In 2014, the GOP was disciplined. It had a clear focus, a clear message, and candidates who were checked for loose screws and a propensity to idiot utterances. This discipline and focus were new to the GOP since the Bush Administration, and they are the most significant development to come out of this election.

That this wasn’t the GOP of Mourdock and Angle was made clear in Mississippi. Thad Cochran, hardly a name to excite conservatives, was challenged by Tea Party Republican Chris McDaniel. Were McDaniel a better candidate, the challenge to Cochran would have been healthy in a state where the Republican candidate was almost sure to win.

But McDaniel had more mouth than good sense. His talk of “mamacitas” and “boobies” got the attention of the GOP establishment, which knew there was a lot more where that came from. Party elders were determined that he not be used by Democrats as Akin was, as the face of the GOP.

In Kansas, Pat Roberts was in deep trouble by the end of summer. After 18 years in the Senate, he was nearly a cipher in his own state. He had almost no money in his campaign fund, no TV ads, and a supposedly independent opponent who threated to win in one of the reddest states in the country. Former Kansas Senator Bob Dole took a look at what was going on and yelled bloody murder to GOP leadership.

Roberts was pulled out of the fire by a serious, focused effort from the Party. In earlier election cycles, they might not have read Roberts the riot act and forced him to reorganize his campaign as they did. But the GOP this year was a party determined not to repeat the unforced errors of previous cycles.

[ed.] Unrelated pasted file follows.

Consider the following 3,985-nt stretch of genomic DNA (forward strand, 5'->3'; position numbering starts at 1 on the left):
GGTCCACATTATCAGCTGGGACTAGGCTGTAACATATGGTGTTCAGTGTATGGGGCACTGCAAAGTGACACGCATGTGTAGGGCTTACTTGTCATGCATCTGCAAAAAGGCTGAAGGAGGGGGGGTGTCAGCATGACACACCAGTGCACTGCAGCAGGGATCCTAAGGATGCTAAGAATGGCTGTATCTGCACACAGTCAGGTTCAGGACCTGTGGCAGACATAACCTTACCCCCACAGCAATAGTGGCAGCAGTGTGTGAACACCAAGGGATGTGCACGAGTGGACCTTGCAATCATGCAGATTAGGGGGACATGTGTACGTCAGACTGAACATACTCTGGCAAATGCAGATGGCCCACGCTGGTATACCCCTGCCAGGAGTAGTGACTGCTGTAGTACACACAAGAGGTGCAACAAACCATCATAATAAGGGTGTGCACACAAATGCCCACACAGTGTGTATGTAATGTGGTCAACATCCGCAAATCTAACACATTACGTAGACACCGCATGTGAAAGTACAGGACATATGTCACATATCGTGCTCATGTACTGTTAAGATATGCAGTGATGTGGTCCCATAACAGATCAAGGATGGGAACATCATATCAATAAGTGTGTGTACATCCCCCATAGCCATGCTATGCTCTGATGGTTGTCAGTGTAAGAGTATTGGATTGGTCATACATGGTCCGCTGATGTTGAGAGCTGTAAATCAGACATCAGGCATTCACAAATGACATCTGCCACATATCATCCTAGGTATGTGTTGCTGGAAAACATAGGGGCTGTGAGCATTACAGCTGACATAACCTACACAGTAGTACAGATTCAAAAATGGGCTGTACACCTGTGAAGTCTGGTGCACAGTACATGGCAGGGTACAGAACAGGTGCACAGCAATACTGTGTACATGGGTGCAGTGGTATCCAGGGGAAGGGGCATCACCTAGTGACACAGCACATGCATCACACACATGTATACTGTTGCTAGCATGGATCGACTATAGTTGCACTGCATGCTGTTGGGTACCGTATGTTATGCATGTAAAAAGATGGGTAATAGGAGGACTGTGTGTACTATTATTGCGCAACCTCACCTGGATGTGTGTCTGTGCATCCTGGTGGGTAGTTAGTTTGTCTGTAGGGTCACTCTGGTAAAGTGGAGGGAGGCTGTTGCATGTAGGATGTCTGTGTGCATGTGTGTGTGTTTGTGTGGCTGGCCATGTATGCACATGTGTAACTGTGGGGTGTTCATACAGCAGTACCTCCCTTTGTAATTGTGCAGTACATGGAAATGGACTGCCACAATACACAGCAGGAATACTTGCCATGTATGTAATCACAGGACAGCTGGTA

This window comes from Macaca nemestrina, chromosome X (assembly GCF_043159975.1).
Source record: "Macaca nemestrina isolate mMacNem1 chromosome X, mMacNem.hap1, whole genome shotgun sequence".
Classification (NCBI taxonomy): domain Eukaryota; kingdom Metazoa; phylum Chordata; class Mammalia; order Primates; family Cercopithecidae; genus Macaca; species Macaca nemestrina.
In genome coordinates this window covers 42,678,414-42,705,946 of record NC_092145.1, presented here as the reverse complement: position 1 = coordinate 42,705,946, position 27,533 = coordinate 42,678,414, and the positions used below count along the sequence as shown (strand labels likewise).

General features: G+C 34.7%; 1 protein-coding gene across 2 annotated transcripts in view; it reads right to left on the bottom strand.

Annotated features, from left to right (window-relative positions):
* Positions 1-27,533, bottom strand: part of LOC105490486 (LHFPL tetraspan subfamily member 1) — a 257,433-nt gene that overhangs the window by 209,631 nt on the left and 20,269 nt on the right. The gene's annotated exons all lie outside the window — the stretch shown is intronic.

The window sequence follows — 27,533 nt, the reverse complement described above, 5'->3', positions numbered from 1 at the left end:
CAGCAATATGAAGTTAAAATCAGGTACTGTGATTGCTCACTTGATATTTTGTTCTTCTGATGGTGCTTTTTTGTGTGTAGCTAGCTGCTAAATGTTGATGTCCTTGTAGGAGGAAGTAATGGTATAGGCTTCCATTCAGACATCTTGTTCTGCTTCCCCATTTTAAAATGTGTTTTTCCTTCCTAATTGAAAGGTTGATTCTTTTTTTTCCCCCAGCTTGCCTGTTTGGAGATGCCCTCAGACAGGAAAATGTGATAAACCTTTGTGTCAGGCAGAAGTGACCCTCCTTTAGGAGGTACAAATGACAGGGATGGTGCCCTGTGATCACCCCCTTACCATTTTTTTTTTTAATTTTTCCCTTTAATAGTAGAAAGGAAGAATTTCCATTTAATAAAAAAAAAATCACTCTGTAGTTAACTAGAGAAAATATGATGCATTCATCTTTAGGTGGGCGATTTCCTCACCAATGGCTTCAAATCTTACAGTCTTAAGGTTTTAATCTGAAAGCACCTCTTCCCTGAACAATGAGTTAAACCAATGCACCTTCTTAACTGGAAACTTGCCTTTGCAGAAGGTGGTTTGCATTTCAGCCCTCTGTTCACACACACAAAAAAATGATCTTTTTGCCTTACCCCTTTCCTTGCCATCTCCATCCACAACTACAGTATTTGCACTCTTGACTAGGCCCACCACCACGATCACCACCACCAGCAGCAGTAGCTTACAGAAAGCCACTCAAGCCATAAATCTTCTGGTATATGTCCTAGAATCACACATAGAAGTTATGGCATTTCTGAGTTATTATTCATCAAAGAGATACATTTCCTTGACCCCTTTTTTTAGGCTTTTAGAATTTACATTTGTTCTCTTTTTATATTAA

Across the country, Republicans ran solid candidates. They didn’t all win, but most did. In the process, the Party built its bench for future presidential campaigns, while the Democrats saw their bench thinned. Republicans paid attention to basics in a way they haven’t in years.

Looking forward to 2016, the Republicans are facing a challenge. But it isn’t as imposing a challenge as the Democrats and some Republicans believe. By building a solid campaign this year, the GOP made it harder for Democrats to take the Senate in 2016. If Louisiana and Alaska turn out as expected, Democrats will have to take five Senate seats in 2016 to take back the Senate. They can do it, but it won’t be a cake walk. If Republicans maintain their new-found sense of discipline (not guaranteed in a party that shows a propensity for self-destruction), it will be a serious challenge.

What is the GOP mandate? A mandate is what you can make of it. Political power comes not just from office, but from a careful strategy to exercise power and its focused use. Congress can take back power from the president, or it can lose power. That’s up to them. But their performance in this election tells us that the Republicans can’t be counted down and out, and that Congress might yet make itself relevant.

Jim Picht

James Picht is the Senior Editor for Communities Politics. He teaches economics and Russian at the Louisiana Scholars' College in Natchitoches, La. After earning his doctorate in economics, he spent several years doing economic development work in Moscow and the new independent states of the former Soviet Union for the U.S. government, the Asian Development Bank, and as a private contractor. He has also worked in Latin America, the former USSR and the Balkans as an educator, teaching courses in economics and law at universities in Ukraine and at finance ministries throughout the region. He has been writing at the Communities since 2009.